It has been more than 25 years since the World Health Organization (WHO) published the last major revision of the International Classification of Diseases and Related Health Problems (ICD) [12]. Since then, empirical research and evidence-informed clinical practice for eating disorders have evolved dramatically. Corresponding research in the field of feeding disorders has lagged behind, resulting in far less by way of evolution of evidence-informed practice for these disorders. This article describes the findings from a field study comparing the accuracy and consistency of clinician-assigned diagnoses when applying the proposed ICD-11 diagnostic guidelines for eating disorders as compared to the existing ICD-10 diagnostic guidelines to standardized case material. The study also compared clinician ratings of the clinical utility of the proposed guidelines for ICD-11 to those for ICD-10.

In developing the ICD-11 chapter on Mental, Behavioral, and Neurodevelopmental Disorders, the WHO Department of Mental Health and Substance Abuse identified clinical utility and global applicability as guiding principles [13]. To this end, a Working Group convened by WHO reviewed the extant research base on feeding and eating disorders and proposed changes to the ICD-10 guidelines with the following aims: (a) to improve communication among users (e.g., practitioners, patients, families, administrators), (b) to foster conceptualization and understanding of feeding and eating disorders, (c) to accurately and easily describe actual clinical presentations, (d) to assist with clinical management, and (e) to enhance clinical outcomes at the individual and population levels [14].

The Working Group identified three overarching limitations inherent to the ICD-10 eating disorders guidelines [15, 16]: (1) the ICD-10’s separation of feeding and eating disorders into two separate groups is not consistent with empirical data and current clinical practice, (2) the ICD-10 guidelines result in a lack of consistency in assigned diagnoses for eating disorders, with a large proportion classified using available “atypical” categories or “other specified” or “unspecified” residual categories, and (3) the ICD-10 guidelines fail to explicitly recognize the full range of cultural differences in clinical manifestations of feeding and eating disorders.

To address the first shortcoming of the ICD-10, and consistent with the Diagnostic and Statistical Manual of Mental Disorders 5th Edition (DSM-5) [17], feeding and eating disorders represent a single grouping in the ICD-11 (Table 1 summarizes the essential features of proposed categories). Further, to improve the clinical utility of the diagnostic system and to reduce the use of “atypical,” “other specified,” or “unspecified” diagnostic categories in ICD-10, which have limited clinical utility or informational value, the Working Group recommended (1) broadening the guidelines for AN and BN to include atypical and developmental variations of presentation, (2) adding BED, and (3) adding avoidant-restrictive food intake disorder (ARFID) to the diagnostic nomenclature [16]. To a great extent, the addition of ARFID represents a revised and expanded understanding of F98.2 Feeding disorder of infancy and childhood [18].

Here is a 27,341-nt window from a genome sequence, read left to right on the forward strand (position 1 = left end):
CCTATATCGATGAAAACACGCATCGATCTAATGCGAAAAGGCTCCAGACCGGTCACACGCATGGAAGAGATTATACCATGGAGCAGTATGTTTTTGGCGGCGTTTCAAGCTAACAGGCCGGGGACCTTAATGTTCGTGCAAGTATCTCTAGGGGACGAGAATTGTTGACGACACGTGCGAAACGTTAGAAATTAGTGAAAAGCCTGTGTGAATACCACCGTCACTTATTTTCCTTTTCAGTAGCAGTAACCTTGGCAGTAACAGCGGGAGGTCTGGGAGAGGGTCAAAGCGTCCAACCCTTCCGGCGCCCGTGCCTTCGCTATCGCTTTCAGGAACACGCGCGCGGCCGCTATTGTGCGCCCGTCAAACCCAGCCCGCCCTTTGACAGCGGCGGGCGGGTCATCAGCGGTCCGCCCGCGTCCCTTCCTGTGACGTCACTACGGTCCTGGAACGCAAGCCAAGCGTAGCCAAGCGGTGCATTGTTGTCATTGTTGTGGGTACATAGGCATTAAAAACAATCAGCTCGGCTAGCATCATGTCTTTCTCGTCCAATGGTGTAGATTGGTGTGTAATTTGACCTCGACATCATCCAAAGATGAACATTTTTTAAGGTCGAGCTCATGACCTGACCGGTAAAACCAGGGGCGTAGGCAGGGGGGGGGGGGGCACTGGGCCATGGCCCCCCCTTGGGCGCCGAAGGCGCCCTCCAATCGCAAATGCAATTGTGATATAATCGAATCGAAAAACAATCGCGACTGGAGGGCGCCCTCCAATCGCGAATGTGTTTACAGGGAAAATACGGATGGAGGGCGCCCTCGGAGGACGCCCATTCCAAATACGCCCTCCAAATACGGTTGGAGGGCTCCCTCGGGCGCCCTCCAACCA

Table 1

Proposed ICD-11 diagnostic guidelines (essential features only) for feeding and eating disorders after revisions based on the study result

Anorexia nervosa

Essential (required) features:

• Significantly low body weight for the individual’s height, age, developmental stage and weight history that is not due to the unavailability of food and is not better accounted for by another medical condition. A commonly used guideline is body mass index (BMI) less than 18.5 kg/m2 in adults and BMI-for-age under 5th percentile in children and adolescents. Rapid weight loss (e.g., more than 20% of total body weight within 6 months) may replace the low body weight guideline as long as other diagnostic requirements are met. Children and adolescents may exhibit failure to gain weight as expected based on the individual developmental trajectory rather than weight loss.

• A persistent pattern of restrictive eating or other behaviors that are aimed at establishing or maintaining abnormally low body weight, typically associated with extreme fear of weight gain. Behaviors may be aimed at reducing energy intake, by fasting, choosing low calorie food, excessively slow eating of small amounts of food, and hiding or spitting out food, as well as purging behaviors, such as self-induced vomiting and use of laxatives, diuretics, enemas, or omission of insulin doses in individuals with diabetes. Behaviors may also be aimed at increasing energy expenditure through excessive exercise, motor hyperactivity, deliberate exposure to cold, and use of medication that increases energy expenditure (e.g., stimulants, weight loss medication, herbal products for reducing weight, thyroid hormones).

• Low body weight is overvalued and central to the person’s self-evaluation, or the person’s body weight or shape is inaccurately perceived to be normal or even excessive. Preoccupation with weight and shape, when not explicitly stated, may be manifested by behaviors such as repeatedly checking body weight using scales, checking one’s body shape using tape measures or reflection in mirrors, constant monitoring of the calorie content of food and searching for information on how to lose weight or by extreme avoidant behaviors, such as refusal to have mirrors at home, avoidance of tight-fitting clothes, or refusal to know one’s weight or purchase clothing with specified sizing.

Bulimia nervosa

Essential (required) features: